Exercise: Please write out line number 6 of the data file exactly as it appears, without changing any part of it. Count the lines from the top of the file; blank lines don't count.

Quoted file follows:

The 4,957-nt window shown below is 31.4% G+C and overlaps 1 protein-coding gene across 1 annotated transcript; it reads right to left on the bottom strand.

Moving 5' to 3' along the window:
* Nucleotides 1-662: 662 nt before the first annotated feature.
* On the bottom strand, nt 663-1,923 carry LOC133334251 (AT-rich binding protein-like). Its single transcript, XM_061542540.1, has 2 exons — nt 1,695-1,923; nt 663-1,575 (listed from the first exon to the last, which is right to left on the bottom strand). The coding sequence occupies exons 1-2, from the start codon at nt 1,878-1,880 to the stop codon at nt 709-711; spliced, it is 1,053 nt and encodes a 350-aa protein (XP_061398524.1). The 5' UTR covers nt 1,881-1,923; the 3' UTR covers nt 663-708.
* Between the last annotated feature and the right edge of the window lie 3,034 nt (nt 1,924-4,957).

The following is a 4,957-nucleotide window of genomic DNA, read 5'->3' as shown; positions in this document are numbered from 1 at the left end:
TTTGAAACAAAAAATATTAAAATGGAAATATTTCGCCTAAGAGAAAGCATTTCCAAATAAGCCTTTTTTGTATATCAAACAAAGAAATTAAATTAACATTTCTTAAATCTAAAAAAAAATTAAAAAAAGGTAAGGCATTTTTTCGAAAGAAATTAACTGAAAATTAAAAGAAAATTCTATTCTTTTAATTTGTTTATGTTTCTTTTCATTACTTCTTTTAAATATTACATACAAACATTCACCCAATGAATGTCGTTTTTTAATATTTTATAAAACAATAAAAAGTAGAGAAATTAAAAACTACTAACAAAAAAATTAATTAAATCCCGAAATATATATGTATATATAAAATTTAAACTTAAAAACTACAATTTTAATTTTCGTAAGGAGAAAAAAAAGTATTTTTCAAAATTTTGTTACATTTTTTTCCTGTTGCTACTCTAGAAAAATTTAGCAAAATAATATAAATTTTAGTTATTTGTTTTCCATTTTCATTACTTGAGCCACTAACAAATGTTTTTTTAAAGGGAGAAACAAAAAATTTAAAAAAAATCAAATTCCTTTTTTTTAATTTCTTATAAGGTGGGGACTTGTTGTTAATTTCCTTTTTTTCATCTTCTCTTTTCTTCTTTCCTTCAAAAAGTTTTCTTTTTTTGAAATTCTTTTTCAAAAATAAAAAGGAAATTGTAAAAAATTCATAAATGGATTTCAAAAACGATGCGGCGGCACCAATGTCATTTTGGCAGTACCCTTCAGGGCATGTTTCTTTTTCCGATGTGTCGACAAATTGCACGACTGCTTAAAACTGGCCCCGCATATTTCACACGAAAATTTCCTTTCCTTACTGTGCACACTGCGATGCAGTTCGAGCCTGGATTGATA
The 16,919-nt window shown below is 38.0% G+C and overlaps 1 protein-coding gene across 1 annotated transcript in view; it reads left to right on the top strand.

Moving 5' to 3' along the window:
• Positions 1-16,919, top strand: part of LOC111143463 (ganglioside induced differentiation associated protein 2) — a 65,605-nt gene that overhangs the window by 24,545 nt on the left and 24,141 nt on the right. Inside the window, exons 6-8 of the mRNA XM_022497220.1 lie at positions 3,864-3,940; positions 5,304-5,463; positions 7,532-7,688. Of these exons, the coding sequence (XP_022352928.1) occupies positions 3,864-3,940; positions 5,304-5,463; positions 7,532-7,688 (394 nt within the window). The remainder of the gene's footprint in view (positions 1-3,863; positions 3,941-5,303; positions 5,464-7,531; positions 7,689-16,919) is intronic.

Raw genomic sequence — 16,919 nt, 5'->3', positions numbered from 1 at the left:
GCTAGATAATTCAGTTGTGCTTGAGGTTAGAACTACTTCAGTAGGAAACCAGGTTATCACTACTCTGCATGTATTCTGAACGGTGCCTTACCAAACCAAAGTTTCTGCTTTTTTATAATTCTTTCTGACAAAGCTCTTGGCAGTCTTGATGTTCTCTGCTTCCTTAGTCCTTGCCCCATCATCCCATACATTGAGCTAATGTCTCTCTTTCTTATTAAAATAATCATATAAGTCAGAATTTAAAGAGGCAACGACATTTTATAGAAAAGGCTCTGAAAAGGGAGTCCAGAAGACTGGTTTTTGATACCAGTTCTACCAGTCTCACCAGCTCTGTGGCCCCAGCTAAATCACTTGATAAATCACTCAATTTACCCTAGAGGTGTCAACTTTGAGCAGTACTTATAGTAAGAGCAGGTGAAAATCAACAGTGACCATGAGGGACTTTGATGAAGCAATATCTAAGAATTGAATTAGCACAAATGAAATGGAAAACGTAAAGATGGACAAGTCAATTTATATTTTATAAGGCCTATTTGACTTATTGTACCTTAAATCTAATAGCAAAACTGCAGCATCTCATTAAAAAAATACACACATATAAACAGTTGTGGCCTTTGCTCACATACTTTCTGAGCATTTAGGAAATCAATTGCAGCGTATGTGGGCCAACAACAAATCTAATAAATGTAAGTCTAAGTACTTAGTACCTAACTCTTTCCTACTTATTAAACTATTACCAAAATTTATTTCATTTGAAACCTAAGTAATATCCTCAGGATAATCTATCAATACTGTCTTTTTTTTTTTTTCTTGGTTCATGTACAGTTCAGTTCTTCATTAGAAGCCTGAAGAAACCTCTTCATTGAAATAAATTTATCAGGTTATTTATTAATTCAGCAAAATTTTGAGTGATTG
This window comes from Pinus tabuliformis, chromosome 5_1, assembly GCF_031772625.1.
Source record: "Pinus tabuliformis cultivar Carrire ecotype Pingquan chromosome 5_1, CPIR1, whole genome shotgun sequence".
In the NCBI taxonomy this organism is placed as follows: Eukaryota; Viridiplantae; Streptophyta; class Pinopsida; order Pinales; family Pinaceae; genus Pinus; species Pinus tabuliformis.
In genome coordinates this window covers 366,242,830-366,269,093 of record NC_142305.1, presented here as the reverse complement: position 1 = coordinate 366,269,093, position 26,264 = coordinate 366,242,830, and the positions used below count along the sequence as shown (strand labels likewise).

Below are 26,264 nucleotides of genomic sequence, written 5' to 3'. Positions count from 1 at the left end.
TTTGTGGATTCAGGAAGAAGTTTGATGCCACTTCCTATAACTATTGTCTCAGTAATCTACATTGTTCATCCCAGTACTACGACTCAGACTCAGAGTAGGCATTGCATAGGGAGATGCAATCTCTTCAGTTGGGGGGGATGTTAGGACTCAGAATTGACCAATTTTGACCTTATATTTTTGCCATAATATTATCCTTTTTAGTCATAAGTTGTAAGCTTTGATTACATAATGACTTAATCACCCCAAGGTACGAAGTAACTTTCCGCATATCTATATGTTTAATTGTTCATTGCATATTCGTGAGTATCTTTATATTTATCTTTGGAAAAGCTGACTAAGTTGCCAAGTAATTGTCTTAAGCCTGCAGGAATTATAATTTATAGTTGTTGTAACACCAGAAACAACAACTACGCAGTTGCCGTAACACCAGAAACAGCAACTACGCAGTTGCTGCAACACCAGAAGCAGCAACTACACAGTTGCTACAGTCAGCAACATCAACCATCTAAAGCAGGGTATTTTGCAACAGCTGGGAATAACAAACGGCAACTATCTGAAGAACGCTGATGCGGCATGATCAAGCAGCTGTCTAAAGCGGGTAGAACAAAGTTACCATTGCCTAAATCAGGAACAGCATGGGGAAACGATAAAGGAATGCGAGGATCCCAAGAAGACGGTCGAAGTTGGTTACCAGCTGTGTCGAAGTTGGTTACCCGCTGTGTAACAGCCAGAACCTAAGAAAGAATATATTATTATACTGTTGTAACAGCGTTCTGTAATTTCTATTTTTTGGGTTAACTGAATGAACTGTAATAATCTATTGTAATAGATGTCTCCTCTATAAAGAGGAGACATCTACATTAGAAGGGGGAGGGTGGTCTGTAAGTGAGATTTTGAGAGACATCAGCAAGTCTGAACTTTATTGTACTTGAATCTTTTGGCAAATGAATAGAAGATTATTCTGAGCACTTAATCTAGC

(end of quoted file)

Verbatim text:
The following is a 4,957-nucleotide window of genomic DNA, read 5'->3' as shown; positions in this document are numbered from 1 at the left end: